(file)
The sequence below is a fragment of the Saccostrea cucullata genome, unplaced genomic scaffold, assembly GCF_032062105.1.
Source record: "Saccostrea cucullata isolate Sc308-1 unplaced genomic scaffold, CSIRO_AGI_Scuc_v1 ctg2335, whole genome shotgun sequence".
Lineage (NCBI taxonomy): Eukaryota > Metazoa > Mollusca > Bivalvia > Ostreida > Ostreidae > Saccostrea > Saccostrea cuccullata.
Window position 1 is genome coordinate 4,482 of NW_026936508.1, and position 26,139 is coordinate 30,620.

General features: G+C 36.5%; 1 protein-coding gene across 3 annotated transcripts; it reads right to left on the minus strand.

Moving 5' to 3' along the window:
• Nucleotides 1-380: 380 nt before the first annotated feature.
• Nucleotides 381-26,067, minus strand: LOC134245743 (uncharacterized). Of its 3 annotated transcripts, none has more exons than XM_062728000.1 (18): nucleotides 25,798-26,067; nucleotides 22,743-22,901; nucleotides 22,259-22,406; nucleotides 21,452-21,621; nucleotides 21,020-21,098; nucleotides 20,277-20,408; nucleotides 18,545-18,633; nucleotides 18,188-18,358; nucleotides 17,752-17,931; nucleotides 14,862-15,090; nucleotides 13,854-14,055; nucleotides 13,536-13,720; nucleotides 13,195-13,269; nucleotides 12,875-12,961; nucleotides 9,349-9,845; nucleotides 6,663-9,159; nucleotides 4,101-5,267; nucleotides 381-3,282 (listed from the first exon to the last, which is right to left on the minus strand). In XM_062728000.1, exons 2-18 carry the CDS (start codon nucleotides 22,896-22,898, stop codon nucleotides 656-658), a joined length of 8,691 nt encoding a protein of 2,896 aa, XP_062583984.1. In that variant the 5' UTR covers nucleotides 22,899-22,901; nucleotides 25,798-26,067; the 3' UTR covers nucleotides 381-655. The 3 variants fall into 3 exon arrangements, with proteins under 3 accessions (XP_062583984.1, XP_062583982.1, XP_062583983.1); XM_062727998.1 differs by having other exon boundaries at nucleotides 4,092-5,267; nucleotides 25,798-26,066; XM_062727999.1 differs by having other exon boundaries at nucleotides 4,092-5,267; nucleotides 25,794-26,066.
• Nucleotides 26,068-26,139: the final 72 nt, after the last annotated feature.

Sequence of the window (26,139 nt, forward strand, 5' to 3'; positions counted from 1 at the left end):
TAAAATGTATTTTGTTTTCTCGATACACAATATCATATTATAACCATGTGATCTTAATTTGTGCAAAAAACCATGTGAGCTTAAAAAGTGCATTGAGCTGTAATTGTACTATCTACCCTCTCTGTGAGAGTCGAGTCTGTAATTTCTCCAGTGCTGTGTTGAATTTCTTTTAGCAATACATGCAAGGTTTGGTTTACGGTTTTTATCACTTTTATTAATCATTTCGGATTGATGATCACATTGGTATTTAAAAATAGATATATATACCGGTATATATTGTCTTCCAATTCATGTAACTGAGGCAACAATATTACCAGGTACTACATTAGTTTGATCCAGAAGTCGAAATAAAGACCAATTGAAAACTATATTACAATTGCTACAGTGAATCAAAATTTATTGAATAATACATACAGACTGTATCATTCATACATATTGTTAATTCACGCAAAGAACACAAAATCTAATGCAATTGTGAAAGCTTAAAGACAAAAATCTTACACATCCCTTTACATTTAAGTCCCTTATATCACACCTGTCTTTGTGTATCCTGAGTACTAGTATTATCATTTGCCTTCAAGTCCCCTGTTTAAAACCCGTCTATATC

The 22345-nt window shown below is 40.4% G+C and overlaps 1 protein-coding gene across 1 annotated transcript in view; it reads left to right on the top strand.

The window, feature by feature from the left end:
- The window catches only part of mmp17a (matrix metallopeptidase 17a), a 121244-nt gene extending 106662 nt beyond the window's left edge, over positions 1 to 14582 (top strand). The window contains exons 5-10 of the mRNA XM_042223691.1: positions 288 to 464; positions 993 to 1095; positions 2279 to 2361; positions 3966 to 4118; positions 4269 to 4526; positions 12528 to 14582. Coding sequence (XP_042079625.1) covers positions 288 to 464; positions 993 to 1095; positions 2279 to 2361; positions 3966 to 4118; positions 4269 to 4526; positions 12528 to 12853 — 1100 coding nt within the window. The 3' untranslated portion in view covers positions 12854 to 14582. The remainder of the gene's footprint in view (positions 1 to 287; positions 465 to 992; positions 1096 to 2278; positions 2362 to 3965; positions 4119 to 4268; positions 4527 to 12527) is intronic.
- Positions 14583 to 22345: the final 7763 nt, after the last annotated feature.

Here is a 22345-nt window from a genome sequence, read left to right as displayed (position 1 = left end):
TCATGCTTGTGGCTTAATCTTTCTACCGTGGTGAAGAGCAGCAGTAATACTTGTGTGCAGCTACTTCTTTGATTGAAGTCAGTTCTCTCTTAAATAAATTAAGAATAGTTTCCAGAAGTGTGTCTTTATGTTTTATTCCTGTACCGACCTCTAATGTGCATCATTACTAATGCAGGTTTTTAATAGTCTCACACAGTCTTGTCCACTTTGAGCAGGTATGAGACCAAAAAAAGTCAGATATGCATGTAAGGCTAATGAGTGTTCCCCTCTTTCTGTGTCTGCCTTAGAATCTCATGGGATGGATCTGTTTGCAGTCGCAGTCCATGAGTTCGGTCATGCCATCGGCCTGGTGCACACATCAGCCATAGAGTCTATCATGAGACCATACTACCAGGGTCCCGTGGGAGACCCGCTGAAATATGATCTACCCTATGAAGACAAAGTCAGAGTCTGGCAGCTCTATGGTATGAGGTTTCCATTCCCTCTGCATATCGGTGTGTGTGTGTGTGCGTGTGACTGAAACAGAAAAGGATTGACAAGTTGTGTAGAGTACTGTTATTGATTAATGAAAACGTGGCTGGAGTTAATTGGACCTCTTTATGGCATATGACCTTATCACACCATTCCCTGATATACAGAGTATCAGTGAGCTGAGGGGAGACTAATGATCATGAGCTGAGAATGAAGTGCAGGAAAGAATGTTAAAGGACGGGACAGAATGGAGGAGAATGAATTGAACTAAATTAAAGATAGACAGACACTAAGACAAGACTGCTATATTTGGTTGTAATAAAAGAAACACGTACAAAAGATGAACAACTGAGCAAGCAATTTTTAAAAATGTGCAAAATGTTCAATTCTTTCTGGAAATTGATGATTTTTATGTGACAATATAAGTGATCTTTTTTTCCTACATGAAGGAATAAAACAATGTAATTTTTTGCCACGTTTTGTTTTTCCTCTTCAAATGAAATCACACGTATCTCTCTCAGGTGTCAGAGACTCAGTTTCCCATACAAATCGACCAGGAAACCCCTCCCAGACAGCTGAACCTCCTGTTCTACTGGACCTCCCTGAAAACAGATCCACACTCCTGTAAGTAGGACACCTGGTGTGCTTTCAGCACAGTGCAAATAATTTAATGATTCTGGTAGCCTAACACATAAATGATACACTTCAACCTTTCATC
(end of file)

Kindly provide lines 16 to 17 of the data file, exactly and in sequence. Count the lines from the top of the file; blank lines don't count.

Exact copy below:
Here is a 22345-nt window from a genome sequence, read left to right as displayed (position 1 = left end):
TCATGCTTGTGGCTTAATCTTTCTACCGTGGTGAAGAGCAGCAGTAATACTTGTGTGCAGCTACTTCTTTGATTGAAGTCAGTTCTCTCTTAAATAAATTAAGAATAGTTTCCAGAAGTGTGTCTTTATGTTTTATTCCTGTACCGACCTCTAATGTGCATCATTACTAATGCAGGTTTTTAATAGTCTCACACAGTCTTGTCCACTTTGAGCAGGTATGAGACCAAAAAAAGTCAGATATGCATGTAAGGCTAATGAGTGTTCCCCTCTTTCTGTGTCTGCCTTAGAATCTCATGGGATGGATCTGTTTGCAGTCGCAGTCCATGAGTTCGGTCATGCCATCGGCCTGGTGCACACATCAGCCATAGAGTCTATCATGAGACCATACTACCAGGGTCCCGTGGGAGACCCGCTGAAATATGATCTACCCTATGAAGACAAAGTCAGAGTCTGGCAGCTCTATGGTATGAGGTTTCCATTCCCTCTGCATATCGGTGTGTGTGTGTGTGCGTGTGACTGAAACAGAAAAGGATTGACAAGTTGTGTAGAGTACTGTTATTGATTAATGAAAACGTGGCTGGAGTTAATTGGACCTCTTTATGGCATATGACCTTATCACACCATTCCCTGATATACAGAGTATCAGTGAGCTGAGGGGAGACTAATGATCATGAGCTGAGAATGAAGTGCAGGAAAGAATGTTAAAGGACGGGACAGAATGGAGGAGAATGAATTGAACTAAATTAAAGATAGACAGACACTAAGACAAGACTGCTATATTTGGTTGTAATAAAAGAAACACGTACAAAAGATGAACAACTGAGCAAGCAATTTTTAAAAATGTGCAAAATGTTCAATTCTTTCTGGAAATTGATGATTTTTATGTGACAATATAAGTGATCTTTTTTTCCTACATGAAGGAATAAAACAATGTAATTTTTTGCCACGTTTTGTTTTTCCTCTTCAAATGAAATCACACGTATCTCTCTCAGGTGTCAGAGACTCAGTTTCCCATACAAATCGACCAGGAAACCCCTCCCAGACAGCTGAACCTCCTGTTCTACTGGACCTCCCTGAAAACAGATCCACACTCCTGTAAGTAGGACACCTGGTGTGCTTTCAGCACAGTGCAAATAATTTAATGATTCTGGTAGCCTAACACATAAATGATACACTTCAACCTTTCATC